14th cen­tury SwedishJutish lace up high shoes

These are calf-height shoes made for a friend who does mid-late 14th cen­tury Scani­an reen­act­ment. These are also the first pair of shoes I have fin­ished since com­ing across the A&S 50 pro­ject. I get to back­date things so this is pair 3 for the pro­ject that I hope will see me turn out about a pair every two months until AS50 (the 50th anniversary of the form­a­tion of the SCA) in six years time.


I can’t remem­ber the exact source for these shoes. They are based on a pair in a book the own­er has but it’s in Swedish (I think, it might be the Bor­ing­sholm book, in which case it’s in Nor­we­gi­an) and I can’t remem­ber the title. Update: They are from the Bor­ing­sholm book which doc­u­ments Dan­ish (Jutish) finds from the late 1300s.


I don’t know how pre­cise the repro­duc­tion is because I didn’t have any pho­tos of the side seams so I just built those in a logic­al way for the style. They’re a fairly gen­er­ic shape in terms of shoes of the peri­od, you see this size and shape of shoe all over Europe at the time, but the toe is quite inter­est­ing. The pro­trud­ing bit of the toe of the shoe has no sole under it, it is formed only from the upper. Here’s a pic­ture from the book. Three soles, the left and right ones have pro­trud­ing toe sec­tions as part of the sole, but the middle one just has a blunt point on the sole, a welt, and the pointy bit of the shoe is formed by the upper only (the dark grey bit in the pic­ture). EDIT: 08/07/08, this pic­ture shows three unre­lated soles, only the one in the middle is rel­ev­ant to these shoes. The oth­er two are just dif­fer­ent styles of soles also found on the site.

Here’s what that looks like on the ones I made:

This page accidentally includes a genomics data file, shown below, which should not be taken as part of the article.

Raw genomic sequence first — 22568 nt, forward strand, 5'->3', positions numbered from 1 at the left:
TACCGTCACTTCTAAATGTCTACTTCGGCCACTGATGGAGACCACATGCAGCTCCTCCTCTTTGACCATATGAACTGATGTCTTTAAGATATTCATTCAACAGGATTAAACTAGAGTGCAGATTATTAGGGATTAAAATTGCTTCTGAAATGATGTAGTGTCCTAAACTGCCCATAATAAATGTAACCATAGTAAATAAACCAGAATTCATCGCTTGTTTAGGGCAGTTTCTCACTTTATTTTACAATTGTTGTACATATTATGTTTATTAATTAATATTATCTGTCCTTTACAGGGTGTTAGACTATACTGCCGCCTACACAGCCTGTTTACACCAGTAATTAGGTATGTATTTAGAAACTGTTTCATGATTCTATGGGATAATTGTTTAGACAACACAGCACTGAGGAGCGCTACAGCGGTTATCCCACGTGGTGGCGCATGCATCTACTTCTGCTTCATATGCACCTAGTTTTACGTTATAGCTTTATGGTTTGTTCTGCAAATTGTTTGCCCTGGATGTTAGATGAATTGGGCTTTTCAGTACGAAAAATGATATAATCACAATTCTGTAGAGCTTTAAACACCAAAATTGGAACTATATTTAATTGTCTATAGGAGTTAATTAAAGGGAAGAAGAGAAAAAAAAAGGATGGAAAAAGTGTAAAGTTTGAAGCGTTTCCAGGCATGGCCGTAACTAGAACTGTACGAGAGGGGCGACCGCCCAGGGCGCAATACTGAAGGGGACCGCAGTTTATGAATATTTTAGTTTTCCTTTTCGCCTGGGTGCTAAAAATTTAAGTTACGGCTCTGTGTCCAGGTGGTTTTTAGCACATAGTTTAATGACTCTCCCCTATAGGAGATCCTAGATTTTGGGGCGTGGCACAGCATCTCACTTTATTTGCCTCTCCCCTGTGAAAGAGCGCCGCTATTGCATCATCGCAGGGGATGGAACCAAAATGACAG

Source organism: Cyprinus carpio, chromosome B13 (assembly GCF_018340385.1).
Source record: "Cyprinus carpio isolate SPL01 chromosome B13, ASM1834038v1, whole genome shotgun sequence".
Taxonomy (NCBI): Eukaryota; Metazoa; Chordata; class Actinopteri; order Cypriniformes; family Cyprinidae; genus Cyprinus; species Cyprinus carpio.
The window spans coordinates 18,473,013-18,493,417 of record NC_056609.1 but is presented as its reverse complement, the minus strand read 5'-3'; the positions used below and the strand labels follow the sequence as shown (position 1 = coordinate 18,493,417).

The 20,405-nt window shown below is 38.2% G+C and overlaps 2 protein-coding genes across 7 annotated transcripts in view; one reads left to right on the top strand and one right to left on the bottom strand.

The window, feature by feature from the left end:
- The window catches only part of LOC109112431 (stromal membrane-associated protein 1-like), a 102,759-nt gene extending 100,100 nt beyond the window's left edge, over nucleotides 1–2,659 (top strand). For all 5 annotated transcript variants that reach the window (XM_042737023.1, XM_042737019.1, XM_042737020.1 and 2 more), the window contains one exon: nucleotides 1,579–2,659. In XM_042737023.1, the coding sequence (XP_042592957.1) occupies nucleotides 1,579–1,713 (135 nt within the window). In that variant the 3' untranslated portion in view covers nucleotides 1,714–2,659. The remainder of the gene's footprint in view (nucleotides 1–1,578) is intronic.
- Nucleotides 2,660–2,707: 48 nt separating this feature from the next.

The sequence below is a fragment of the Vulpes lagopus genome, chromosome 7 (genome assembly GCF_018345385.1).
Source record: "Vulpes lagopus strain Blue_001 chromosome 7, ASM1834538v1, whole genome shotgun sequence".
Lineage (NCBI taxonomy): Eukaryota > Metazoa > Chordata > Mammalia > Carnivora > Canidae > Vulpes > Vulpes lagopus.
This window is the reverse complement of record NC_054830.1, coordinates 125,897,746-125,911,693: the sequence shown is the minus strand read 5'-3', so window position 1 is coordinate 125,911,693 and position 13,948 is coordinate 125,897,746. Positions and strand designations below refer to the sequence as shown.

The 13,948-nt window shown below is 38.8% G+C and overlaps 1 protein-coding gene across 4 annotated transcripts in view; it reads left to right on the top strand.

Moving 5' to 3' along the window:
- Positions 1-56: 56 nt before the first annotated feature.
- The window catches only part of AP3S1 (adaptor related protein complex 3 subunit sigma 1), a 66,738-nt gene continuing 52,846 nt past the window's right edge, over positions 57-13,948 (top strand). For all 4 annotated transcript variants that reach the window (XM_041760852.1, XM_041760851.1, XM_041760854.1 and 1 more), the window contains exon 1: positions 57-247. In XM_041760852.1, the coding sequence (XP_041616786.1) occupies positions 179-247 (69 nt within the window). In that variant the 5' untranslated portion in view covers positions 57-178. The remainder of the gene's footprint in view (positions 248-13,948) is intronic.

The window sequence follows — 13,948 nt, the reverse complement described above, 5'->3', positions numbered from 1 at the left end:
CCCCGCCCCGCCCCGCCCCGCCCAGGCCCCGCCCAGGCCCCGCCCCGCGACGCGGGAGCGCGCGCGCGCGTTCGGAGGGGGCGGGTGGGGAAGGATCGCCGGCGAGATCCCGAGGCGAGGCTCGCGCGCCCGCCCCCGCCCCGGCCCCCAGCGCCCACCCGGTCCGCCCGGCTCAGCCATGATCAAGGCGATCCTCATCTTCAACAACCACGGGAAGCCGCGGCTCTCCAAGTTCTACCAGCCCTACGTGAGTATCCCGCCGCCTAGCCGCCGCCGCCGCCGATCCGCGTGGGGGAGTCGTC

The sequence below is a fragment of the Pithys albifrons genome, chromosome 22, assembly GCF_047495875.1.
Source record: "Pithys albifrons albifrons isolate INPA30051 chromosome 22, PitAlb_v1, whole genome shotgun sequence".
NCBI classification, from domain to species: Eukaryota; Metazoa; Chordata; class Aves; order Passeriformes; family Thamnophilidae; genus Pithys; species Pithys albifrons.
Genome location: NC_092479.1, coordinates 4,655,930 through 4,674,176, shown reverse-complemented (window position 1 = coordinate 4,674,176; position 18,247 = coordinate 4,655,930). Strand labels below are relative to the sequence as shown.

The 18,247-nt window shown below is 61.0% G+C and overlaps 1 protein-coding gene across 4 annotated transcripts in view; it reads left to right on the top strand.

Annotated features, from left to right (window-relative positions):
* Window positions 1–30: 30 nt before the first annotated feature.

As you can see the pointy bit is just upper leath­er, not sole or welt. Nev­er hav­ing done some­thing like this before it took me quite a while to bend my head around how to pat­tern and build it. I had to stop the sole seam 5cm or so back from the point of the sole on each side so there was room to turn the toe through. That gap was then sewn up with a whip stitch after the shoe was turned. The actu­al point is held closed with a few tun­nel stitches. Unfor­tu­nately I don’t have pho­to­graphs of the pro­cess of mak­ing these. They were quite tricky to make and I missed two dead­lines for deliv­er­ing them (sorry M!) and didn’t really have time for a lot of dur­ing-con­struc­tion pho­to­graphs.

Here is the shoe just after it was turned but before the toe was fin­ished:



The toe piece is quite long at this stage and the tip of it is unfin­ished edges so end on it looks sort of like a leath­er swiss roll. Not a good look, I don’t like leav­ing unfin­ished edges like that on things, it just doesn’t look very tidy. What I ended up doing was skiv­ing the end of the toe piece down really thin and fold­ing it back on itself to present a reas­on­ably tidy rolled edge. I also man­aged to get everything to fold in such a way that end on you don’t see the roll under.



I don’t know if that’s how the ori­gin­als were done because the toe doesn’t sur­vive intact but it’s what I think looks best and I’m rather pleased with how it came out.

The oth­er thing that was a first for me on these shoes was the one-piece lacing rein­force­ment on the second shoe. I skived the inside edges right down so they blend very nicely with the upper and they are wet formed around the angle in the upper. The rein­force­ments on the first shoe were done as two sep­ar­ate strips but I think this way is bet­ter as it provides some rein­force­ment to the end of the vamp open­ing.




The major thing that really didn’t work on these was the heel stiffen­er. Because this was a new pat­tern I left too much last­ing mar­gin. This meant that the heel stiffen­ers lost a lot off the bot­tom and ended up smal­ler than they needed to be. They both ended up a bit squint too, the second on really very squint. If I hadn’t been wor­ried about miss­ing the dead­line I’d have pulled this off and redone it. If these ever come back to me to resole I’ll fix them then. In the future I will make sure I put some align­ment marks on the pat­tern and on the leath­er so I can make sure the heel stiffen­er goes on straight and at the right height.


Here are a bunch of oth­er pic­tures of the shoes that should explain how they went togeth­er.

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